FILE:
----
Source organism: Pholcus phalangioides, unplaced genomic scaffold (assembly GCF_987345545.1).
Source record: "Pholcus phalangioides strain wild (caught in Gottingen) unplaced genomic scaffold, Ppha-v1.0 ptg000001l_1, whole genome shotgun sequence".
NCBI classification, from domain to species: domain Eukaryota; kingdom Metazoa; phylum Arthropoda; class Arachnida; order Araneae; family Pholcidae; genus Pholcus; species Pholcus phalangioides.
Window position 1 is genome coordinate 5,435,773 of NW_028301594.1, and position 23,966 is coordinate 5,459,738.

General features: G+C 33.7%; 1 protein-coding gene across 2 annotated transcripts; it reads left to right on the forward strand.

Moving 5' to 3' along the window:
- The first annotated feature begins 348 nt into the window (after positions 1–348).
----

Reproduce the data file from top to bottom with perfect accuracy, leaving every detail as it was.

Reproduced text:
Source organism: Pholcus phalangioides, unplaced genomic scaffold (assembly GCF_987345545.1).
Source record: "Pholcus phalangioides strain wild (caught in Gottingen) unplaced genomic scaffold, Ppha-v1.0 ptg000001l_1, whole genome shotgun sequence".
NCBI classification, from domain to species: domain Eukaryota; kingdom Metazoa; phylum Arthropoda; class Arachnida; order Araneae; family Pholcidae; genus Pholcus; species Pholcus phalangioides.
Window position 1 is genome coordinate 5,435,773 of NW_028301594.1, and position 23,966 is coordinate 5,459,738.

General features: G+C 33.7%; 1 protein-coding gene across 2 annotated transcripts; it reads left to right on the forward strand.

Moving 5' to 3' along the window:
- The first annotated feature begins 348 nt into the window (after positions 1–348).